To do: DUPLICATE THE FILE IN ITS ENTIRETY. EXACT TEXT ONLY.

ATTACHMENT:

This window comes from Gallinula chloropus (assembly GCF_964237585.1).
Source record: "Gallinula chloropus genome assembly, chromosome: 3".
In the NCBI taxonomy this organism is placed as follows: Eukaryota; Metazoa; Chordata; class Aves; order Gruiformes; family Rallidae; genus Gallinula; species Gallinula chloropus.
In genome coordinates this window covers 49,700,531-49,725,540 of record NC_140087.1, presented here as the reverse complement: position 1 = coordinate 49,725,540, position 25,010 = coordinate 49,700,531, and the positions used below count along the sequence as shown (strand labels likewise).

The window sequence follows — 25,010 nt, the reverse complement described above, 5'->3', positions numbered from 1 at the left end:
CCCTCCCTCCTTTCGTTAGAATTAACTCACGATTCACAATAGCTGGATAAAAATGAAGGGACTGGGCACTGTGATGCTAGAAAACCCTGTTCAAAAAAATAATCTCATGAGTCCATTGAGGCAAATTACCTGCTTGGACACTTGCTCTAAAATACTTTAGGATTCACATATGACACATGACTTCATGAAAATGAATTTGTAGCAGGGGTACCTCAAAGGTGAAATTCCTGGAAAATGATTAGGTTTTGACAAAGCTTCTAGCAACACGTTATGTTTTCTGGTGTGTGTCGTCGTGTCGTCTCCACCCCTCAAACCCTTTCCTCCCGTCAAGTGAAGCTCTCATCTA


This window comes from Gallinula chloropus (assembly GCF_964237585.1).
Source record: "Gallinula chloropus genome assembly, chromosome: 3".
In the NCBI taxonomy this organism is placed as follows: Eukaryota; Metazoa; Chordata; class Aves; order Gruiformes; family Rallidae; genus Gallinula; species Gallinula chloropus.
In genome coordinates this window covers 49,700,531-49,725,540 of record NC_140087.1, presented here as the reverse complement: position 1 = coordinate 49,725,540, position 25,010 = coordinate 49,700,531, and the positions used below count along the sequence as shown (strand labels likewise).

The window sequence follows — 25,010 nt, the reverse complement described above, 5'->3', positions numbered from 1 at the left end:
CCCTCCCTCCTTTCGTTAGAATTAACTCACGATTCACAATAGCTGGATAAAAATGAAGGGACTGGGCACTGTGATGCTAGAAAACCCTGTTCAAAAAAATAATCTCATGAGTCCATTGAGGCAAATTACCTGCTTGGACACTTGCTCTAAAATACTTTAGGATTCACATATGACACATGACTTCATGAAAATGAATTTGTAGCAGGGGTACCTCAAAGGTGAAATTCCTGGAAAATGATTAGGTTTTGACAAAGCTTCTAGCAACACGTTATGTTTTCTGGTGTGTGTCGTCGTGTCGTCTCCACCCCTCAAACCCTTTCCTCCCGTCAAGTGAAGCTCTCATCTA